But the Great and the Good, and even the teachers, gathered in the bemuralled lecture hall were duly provoked.
The most passionate was Peter Smith, general secretary of the Association of Teachers and Lecturers. "I must be very candid that I find it astonishing, almost beyond belief, that at the very moment when a fragile consensus is emerging that the reforms which are in place could be made to work for the benefit of the children, you have chosen to raise a debate which is based on polemic, and actually leads to further distraction rather than turning to the very issue you identify, which is raising standards in all our schools, " he declared.
His fellow general secretary, David Hart of the National Association of Head Teachers, one of the panel of respondents lined up at the rostrum, felt the debate about standards and subject teaching would not go away, but said: "I very much fear teachers will feel they've been attacked again." This could "drive people back into their burrows".
He and other speakers stressed that the issue of funding could not be ignored. Heads and subject co-ordinators needed non-contact time to prepare, work with teachers and monitor quality, he said.
Peter Smith identified the lecture as a "media event" - even before reading such headlines as "Trendies in class who harm pupils" (Daily Express) - saying this would make careful analysis of the issues more difficult.
Headteacher Glenys King, whose school, Bentley West Primary in Walsall, featured in OFSTED's video on inspection, said: "If we want to move on and progress and improve, we have to accept where we are at this moment." There was no point going over the past, being anecdotal or judgmental, "because people will focus on what they see as unfair or incorrect." We need to focus on what comes next, she said.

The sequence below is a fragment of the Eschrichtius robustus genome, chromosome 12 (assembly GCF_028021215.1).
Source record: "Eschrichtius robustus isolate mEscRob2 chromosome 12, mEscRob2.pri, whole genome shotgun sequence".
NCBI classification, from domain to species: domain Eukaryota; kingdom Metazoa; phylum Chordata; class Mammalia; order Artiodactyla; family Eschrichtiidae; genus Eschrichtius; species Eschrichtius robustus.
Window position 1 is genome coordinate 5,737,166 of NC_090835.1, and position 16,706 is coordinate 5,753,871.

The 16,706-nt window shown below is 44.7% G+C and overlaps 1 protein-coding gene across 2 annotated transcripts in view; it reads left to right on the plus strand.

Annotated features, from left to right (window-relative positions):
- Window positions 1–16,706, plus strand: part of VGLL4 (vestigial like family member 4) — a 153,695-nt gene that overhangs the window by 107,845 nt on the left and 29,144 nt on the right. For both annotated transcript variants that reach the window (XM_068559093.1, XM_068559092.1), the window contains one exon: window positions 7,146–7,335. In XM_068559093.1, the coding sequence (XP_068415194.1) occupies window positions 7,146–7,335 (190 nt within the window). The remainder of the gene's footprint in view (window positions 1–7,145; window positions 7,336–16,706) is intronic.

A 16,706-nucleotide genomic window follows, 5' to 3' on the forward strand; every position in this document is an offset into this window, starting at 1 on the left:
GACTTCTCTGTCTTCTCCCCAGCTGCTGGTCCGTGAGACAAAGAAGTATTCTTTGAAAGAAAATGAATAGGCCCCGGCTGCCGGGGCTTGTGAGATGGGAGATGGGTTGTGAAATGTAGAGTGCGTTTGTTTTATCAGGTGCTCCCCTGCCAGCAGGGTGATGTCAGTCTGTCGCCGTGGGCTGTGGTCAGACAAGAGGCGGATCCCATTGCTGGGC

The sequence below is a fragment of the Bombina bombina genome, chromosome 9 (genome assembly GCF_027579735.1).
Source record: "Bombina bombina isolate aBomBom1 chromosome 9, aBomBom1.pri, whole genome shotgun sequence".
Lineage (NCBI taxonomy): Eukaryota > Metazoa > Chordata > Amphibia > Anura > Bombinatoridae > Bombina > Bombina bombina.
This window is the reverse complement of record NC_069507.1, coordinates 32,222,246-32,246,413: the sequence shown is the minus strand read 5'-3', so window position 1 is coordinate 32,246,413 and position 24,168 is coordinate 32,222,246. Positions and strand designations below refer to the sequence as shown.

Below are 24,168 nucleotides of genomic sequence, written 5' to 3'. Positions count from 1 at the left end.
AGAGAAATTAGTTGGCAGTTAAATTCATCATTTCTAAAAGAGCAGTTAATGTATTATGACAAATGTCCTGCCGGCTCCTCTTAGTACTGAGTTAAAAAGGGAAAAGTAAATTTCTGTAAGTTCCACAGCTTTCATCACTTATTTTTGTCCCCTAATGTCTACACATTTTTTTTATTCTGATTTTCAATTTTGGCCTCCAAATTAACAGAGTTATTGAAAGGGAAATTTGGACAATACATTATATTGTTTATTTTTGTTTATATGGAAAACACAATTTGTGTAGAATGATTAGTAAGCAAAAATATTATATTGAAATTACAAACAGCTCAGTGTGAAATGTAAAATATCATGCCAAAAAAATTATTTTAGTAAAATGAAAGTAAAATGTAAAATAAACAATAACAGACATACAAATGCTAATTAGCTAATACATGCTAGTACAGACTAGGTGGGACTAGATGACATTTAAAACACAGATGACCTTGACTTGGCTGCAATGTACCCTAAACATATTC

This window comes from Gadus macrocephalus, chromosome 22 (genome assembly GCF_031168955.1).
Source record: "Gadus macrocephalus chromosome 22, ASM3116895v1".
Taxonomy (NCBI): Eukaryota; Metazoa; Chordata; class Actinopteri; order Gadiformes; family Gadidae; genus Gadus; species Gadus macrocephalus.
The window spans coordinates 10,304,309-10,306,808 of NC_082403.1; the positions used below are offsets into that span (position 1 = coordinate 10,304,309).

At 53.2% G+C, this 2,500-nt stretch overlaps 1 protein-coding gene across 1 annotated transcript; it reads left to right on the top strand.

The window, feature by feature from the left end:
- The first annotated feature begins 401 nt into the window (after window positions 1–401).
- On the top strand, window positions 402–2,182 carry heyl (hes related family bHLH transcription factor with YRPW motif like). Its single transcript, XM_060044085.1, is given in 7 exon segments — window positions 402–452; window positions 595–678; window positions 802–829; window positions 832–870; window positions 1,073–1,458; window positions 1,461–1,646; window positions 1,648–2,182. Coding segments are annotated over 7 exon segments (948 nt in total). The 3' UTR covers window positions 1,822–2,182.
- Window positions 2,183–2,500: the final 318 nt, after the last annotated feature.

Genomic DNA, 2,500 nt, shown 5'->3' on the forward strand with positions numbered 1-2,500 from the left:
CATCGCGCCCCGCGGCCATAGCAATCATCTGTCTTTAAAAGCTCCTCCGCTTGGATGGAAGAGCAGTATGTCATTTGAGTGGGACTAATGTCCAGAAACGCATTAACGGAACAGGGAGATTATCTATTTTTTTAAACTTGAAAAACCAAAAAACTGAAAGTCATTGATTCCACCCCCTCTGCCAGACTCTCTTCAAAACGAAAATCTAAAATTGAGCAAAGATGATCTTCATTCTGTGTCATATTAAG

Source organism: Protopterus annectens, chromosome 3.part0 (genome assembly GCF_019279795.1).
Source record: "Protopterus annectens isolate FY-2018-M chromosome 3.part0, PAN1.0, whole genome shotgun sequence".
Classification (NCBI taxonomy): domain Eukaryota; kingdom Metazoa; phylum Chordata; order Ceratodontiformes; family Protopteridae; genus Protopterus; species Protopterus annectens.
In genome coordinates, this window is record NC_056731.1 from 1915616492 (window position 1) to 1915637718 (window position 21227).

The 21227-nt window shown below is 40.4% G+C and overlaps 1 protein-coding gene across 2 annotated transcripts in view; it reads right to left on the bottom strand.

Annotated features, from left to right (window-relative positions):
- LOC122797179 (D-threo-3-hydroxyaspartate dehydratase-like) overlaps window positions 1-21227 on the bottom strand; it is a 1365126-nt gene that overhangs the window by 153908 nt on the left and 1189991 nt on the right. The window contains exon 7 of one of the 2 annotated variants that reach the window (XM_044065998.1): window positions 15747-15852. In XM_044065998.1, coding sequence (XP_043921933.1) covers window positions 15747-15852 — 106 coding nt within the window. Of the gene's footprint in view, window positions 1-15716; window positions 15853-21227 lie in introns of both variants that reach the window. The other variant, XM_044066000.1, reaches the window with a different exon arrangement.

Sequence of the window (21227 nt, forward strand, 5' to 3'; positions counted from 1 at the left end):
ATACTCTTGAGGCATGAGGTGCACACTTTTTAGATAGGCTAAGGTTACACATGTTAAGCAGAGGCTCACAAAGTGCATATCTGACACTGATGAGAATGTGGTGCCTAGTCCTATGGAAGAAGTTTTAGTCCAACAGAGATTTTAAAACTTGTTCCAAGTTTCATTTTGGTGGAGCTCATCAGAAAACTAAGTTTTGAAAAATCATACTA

Meanwhile, panellist Keith Anderson, the chief education officer of Gloucestershire, said the scenario drawn by Chris Woodhead (of teachers acting solely as "facilitators" and unwilling to impart knowledge) was one he didn't recognise. "It's not a picture I would endorse," he said.
Eric Bolton, one of Mr Woodhead's predecessors as chief inspector, challenged the idea that teachers were unwilling to teach subject matter. "It's ridiculous to believe that the process could grind away like a coffee-grinder without a bean," he said. "People do select content. The question is which content. That's a rather different debate."
Support came from the philosopher Professor Anthony O'Hear, who was concerned about the contributors' emphasis on the 21st century. "I think what the lecture has raised as a question is how do we treat the knowledge of the past which at least some of us think should be transmitted," he said. "Every time there's been a renaissance, the people leading it have gone back to the past in a way that has led to a creative engagement with the past."
While Education Secretary Gillian Shephard has been quiet about Mr Woodhead's lecture, shadow education secretary David Blunkett stood up for standards. "I welcome Chris Woodhead's support for a debate on standards," he said. "Labour has been urging such a debate for some time. I also welcome Mr Woodhead's emphasis on the importance of primary education in preparing pupils for later learning".
He added: "It does seem, however, that Gillian Shephard's order to shut down debate on educational standards has been lost in transmission. I do hope that Mr Woodhead does not find himself at odds with the Secretary of State."